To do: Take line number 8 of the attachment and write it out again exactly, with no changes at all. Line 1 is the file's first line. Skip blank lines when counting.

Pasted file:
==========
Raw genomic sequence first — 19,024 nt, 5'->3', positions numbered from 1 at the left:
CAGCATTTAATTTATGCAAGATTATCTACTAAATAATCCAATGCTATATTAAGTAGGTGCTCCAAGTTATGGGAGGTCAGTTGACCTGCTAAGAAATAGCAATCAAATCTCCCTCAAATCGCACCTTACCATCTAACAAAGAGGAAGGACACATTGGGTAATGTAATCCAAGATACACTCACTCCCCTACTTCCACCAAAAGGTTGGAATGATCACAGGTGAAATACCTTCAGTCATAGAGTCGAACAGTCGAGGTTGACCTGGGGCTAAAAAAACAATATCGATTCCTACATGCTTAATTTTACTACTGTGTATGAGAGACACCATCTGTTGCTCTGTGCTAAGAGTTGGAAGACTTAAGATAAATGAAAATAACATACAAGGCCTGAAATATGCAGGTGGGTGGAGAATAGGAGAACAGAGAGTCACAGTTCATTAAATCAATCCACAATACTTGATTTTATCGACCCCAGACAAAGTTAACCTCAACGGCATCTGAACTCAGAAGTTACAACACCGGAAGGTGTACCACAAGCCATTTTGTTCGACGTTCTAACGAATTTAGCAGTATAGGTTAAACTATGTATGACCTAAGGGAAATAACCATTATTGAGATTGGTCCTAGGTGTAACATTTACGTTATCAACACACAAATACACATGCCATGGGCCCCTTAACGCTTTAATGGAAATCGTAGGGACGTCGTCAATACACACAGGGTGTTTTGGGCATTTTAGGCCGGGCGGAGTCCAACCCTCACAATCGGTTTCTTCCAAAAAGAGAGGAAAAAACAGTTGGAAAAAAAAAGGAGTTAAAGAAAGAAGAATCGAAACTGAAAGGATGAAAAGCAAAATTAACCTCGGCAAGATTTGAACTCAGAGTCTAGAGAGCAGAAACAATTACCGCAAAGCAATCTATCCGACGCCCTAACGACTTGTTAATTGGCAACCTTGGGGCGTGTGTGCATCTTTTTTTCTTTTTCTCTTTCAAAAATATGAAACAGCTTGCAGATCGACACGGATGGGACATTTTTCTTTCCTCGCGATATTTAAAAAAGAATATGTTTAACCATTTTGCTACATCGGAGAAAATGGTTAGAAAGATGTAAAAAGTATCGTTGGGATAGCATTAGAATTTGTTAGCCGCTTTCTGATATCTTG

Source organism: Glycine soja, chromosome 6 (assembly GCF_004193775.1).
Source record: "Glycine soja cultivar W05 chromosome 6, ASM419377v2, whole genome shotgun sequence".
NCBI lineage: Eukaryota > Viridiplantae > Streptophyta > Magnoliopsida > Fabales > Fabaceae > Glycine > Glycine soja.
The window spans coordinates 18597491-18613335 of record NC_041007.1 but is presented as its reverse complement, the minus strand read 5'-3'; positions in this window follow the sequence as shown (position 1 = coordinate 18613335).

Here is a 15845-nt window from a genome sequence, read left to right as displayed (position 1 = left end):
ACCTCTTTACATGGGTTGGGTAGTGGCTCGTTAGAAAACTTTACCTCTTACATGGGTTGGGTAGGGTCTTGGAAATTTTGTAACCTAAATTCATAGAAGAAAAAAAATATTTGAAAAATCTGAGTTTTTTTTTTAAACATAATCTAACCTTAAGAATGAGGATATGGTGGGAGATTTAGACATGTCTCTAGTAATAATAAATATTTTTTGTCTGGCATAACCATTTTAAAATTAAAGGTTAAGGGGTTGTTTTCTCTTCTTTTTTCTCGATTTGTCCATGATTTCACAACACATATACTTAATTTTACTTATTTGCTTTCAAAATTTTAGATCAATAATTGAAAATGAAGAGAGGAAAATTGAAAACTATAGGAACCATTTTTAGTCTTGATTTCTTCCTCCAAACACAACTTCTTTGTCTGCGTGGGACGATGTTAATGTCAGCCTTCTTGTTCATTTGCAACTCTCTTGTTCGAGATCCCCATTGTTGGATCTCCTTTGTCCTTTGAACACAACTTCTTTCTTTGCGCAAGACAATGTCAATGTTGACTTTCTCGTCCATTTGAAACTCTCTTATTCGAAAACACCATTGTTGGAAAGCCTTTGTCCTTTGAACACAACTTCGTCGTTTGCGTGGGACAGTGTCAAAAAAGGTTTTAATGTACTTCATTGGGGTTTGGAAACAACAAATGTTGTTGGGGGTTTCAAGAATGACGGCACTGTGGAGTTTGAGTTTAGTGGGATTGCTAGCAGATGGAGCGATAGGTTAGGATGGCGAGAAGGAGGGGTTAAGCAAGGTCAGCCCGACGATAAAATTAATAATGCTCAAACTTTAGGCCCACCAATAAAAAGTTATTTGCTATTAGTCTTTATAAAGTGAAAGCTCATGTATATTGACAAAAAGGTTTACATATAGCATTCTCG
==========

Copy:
ACCTCTTTACATGGGTTGGGTAGTGGCTCGTTAGAAAACTTTACCTCTTACATGGGTTGGGTAGGGTCTTGGAAATTTTGTAACCTAAATTCATAGAAGAAAAAAAATATTTGAAAAATCTGAGTTTTTTTTTTAAACATAATCTAACCTTAAGAATGAGGATATGGTGGGAGATTTAGACATGTCTCTAGTAATAATAAATATTTTTTGTCTGGCATAACCATTTTAAAATTAAAGGTTAAGGGGTTGTTTTCTCTTCTTTTTTCTCGATTTGTCCATGATTTCACAACACATATACTTAATTTTACTTATTTGCTTTCAAAATTTTAGATCAATAATTGAAAATGAAGAGAGGAAAATTGAAAACTATAGGAACCATTTTTAGTCTTGATTTCTTCCTCCAAACACAACTTCTTTGTCTGCGTGGGACGATGTTAATGTCAGCCTTCTTGTTCATTTGCAACTCTCTTGTTCGAGATCCCCATTGTTGGATCTCCTTTGTCCTTTGAACACAACTTCTTTCTTTGCGCAAGACAATGTCAATGTTGACTTTCTCGTCCATTTGAAACTCTCTTATTCGAAAACACCATTGTTGGAAAGCCTTTGTCCTTTGAACACAACTTCGTCGTTTGCGTGGGACAGTGTCAAAAAAGGTTTTAATGTACTTCATTGGGGTTTGGAAACAACAAATGTTGTTGGGGGTTTCAAGAATGACGGCACTGTGGAGTTTGAGTTTAGTGGGATTGCTAGCAGATGGAGCGATAGGTTAGGATGGCGAGAAGGAGGGGTTAAGCAAGGTCAGCCCGACGATAAAATTAATAATGCTCAAACTTTAGGCCCACCAATAAAAAGTTATTTGCTATTAGTCTTTATAAAGTGAAAGCTCATGTATATTGACAAAAAGGTTTACATATAGCATTCTCG